# vector of variable names in R

I'd like to create a function that automatically generates uni and multivariate regression analyses, but I'm not able to figure out how I can specify *variables in vectors...*This seems very easy, but skimming the documentation I havent figured it out so far...

Easy example

``````a<-rnorm(100)
b<-rnorm(100)
k<-c("a","b")
d<-c(a,b)
summary(k[1])
``````

But k[1]="a" and is a character vector...d is just b appended to a, not the variable names. In effect I'd like k[1] to represent the vector a.

//M

-

You can use the "get" function to get an object based on a character string of its name, but in the long run it is better to store the variables in a list and just access them that way, things become much simpler, you can grab subsets, you can use lapply or sapply to run the same code on every element. When saving or deleting you can just work on the entire list rather than trying to remember every element. e.g.:

``````mylist <- list(a=rnorm(100), b=rnorm(100) )
names(mylist)
summary(mylist[[1]])
# or
summary(mylist[['a']])
# or
summary(mylist\$a)
# or
d <- 'a'
summary(mylist[[d]])

# or
lapply( mylist, summary )
``````

If you are programatically creating models for analysis with lm (or other modeling functions), then one approach is to just subset your data and use the ".", e.g.:

``````yvar <- 'Sepal.Width'
xvars <- c('Petal.Width','Sepal.Length')
fit <- lm( Sepal.Width ~ ., data=iris[, c(yvar,xvars)] )
``````

Or you can build the formula using "paste" or "sprintf" then use "as.formula" to convert it to a formula, e.g.:

``````yvar <- 'Sepal.Width'
xvars <- c('Petal.Width','Sepal.Length')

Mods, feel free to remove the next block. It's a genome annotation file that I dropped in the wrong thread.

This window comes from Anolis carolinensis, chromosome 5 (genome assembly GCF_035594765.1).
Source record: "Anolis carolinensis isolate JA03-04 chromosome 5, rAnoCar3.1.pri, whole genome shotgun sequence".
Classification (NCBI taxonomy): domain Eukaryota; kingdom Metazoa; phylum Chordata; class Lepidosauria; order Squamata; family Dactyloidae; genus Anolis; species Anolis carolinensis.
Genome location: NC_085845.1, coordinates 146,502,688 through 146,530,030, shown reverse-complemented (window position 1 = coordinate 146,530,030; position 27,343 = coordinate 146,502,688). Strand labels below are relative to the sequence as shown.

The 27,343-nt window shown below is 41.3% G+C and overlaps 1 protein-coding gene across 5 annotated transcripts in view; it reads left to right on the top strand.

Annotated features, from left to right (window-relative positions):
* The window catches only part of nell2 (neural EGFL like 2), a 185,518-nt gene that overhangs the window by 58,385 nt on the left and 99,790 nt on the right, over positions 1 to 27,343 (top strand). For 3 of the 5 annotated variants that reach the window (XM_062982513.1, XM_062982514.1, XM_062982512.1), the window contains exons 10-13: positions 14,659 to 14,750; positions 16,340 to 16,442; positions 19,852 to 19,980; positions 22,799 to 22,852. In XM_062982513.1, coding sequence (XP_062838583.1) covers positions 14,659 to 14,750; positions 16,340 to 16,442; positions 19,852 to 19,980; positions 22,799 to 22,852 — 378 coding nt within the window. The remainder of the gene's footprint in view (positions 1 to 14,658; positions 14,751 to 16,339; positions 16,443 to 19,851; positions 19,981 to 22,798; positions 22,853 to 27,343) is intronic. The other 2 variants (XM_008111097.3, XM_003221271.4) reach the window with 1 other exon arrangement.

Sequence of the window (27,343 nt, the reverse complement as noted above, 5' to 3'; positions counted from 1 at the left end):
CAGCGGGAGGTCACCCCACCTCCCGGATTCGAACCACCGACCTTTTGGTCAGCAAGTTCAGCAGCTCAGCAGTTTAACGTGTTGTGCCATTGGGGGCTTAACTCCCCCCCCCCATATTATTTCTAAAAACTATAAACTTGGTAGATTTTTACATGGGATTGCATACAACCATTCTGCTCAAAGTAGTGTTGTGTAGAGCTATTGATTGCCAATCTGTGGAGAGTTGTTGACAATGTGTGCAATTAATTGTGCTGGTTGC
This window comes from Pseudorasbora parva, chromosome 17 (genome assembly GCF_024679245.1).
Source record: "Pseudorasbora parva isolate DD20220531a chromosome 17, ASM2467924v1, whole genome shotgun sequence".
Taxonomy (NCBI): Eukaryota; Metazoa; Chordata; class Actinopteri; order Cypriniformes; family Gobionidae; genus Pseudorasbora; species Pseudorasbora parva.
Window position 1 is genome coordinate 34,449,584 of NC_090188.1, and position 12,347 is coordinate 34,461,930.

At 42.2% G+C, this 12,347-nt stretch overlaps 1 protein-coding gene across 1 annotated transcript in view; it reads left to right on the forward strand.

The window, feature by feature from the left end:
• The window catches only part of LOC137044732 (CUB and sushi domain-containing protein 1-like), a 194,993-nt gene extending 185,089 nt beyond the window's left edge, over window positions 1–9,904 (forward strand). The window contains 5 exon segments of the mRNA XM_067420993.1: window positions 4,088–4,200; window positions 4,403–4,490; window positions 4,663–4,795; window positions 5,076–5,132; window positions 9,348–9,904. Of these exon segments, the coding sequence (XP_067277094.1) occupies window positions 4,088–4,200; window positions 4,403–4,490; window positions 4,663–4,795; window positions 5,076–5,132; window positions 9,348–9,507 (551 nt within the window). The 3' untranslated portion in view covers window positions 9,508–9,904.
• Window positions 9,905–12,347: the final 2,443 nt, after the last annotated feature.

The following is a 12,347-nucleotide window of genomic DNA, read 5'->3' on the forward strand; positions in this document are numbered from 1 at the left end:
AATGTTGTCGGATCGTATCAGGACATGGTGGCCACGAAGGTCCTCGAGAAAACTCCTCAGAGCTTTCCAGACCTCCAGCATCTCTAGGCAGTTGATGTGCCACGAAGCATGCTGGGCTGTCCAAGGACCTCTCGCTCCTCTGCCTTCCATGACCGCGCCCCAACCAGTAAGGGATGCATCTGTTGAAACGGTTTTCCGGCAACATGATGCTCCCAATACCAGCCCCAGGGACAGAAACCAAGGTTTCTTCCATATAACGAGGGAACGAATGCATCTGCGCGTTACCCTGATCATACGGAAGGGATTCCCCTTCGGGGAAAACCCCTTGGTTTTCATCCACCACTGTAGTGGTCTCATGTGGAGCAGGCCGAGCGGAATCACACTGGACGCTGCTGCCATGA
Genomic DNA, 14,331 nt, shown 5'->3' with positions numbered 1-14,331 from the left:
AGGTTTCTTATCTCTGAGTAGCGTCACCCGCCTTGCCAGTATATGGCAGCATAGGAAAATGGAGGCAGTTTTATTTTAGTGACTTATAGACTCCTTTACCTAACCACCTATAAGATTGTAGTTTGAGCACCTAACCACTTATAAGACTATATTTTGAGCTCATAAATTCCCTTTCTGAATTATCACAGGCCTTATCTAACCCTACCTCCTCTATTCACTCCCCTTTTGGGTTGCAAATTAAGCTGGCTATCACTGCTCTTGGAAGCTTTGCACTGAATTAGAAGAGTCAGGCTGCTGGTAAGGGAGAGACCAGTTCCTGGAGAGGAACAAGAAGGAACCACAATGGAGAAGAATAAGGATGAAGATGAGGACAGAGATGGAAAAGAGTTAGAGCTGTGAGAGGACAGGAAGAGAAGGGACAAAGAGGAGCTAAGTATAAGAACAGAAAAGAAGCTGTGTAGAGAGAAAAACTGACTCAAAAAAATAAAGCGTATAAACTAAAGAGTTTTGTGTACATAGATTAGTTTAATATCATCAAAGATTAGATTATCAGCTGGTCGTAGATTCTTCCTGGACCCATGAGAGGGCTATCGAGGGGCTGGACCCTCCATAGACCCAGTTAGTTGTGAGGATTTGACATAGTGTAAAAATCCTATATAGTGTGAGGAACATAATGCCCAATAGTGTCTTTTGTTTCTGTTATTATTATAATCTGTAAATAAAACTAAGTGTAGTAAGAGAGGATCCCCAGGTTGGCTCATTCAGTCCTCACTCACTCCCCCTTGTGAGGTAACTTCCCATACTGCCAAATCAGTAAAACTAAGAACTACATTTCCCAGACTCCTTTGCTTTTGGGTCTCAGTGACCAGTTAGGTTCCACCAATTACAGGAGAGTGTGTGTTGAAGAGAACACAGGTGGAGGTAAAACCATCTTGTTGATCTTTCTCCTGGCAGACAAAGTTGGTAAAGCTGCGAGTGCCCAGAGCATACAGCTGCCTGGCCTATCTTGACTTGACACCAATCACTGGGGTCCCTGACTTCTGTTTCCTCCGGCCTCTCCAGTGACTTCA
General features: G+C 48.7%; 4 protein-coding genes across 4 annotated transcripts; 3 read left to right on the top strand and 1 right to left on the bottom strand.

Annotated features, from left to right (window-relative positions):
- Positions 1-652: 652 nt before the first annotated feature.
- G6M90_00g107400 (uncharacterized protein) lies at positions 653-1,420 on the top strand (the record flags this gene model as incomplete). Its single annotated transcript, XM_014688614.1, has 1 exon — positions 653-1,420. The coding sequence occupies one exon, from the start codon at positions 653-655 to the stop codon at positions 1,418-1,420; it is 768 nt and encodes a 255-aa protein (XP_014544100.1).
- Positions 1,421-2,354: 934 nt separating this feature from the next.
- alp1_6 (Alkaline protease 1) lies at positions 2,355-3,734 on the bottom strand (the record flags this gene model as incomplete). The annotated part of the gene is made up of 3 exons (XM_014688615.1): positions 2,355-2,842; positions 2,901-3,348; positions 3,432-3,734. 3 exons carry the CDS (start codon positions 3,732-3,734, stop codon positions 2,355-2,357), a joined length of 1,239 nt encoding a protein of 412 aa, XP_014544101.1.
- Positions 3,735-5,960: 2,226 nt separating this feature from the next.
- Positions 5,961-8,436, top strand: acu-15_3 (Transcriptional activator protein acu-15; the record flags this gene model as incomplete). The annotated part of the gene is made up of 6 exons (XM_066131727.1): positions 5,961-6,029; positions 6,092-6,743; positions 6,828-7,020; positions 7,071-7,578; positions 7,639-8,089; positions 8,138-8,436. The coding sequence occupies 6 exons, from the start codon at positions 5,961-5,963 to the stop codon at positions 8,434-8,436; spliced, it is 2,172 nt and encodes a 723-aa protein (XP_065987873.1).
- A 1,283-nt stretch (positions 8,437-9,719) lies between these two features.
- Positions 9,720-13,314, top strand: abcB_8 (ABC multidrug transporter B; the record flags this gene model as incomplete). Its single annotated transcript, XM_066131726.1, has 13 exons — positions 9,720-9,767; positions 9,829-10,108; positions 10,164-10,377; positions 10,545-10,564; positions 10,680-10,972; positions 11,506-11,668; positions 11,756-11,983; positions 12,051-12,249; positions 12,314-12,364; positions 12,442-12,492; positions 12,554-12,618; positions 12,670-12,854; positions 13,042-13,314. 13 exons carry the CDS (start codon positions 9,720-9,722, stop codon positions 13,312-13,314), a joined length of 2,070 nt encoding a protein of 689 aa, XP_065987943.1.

my.formula <- paste( yvar, '~', paste( xvars, collapse=' + ' ) )
my.formula <- as.formula(my.formula)
fit <- lm( my.formula, data=iris )
``````

Note also the problem of multiple comparisons if you are looking at many different models fit automatically.

-
Indeed, using as.formula() is a lot cleaner than the eval() parse() construct I used. –  Joris Meys Aug 27 '10 at 16:04
This is getting even better...Thx –  Misha Aug 27 '10 at 16:44
A nice way of pre-allocating a list is via vector("list", n) where n is the number of elements the list is suppose to hold. Sorry to be a bit off topic. :) –  Roman Luštrik Aug 27 '10 at 17:08

you could use a list `k=list(a,b)`. This creates a list with components a and b but is not a list of variable names.

-

get() is what you're looking for :

``````summary(get(k[1]))
``````

edit : get() is not what you're looking for, it's list(). get() could be useful too though.

If you're looking for automatic generation of regression analyses, you might actually benefit from using eval(), although every R-programmer will warn you about using eval() unless you know very well what you're doing. Please read the help files about eval() and parse() very carefully before you use them.

An example :

``````d <- data.frame(
var1 = rnorm(1000),
var2 = rpois(1000,4),
var3 = sample(letters[1:3],1000,replace=T)
)

vars <- names(d)

auto.lm <- function(d,dep,indep){
expr <- paste(
"out <- lm(",
dep,
"~",
paste(indep,collapse="*"),
",data=d)"
)
eval(parse(text=expr))
return(out)
}

auto.lm(d,vars[1],vars[2:3])
``````
-
That'll do it.. Thx a million. Misha –  Misha Aug 27 '10 at 15:41
You're welcome. But actually Halpo is right. If you want k[1] to represent the vector a, then you need a list. It's worth looking into as well. –  Joris Meys Aug 27 '10 at 15:52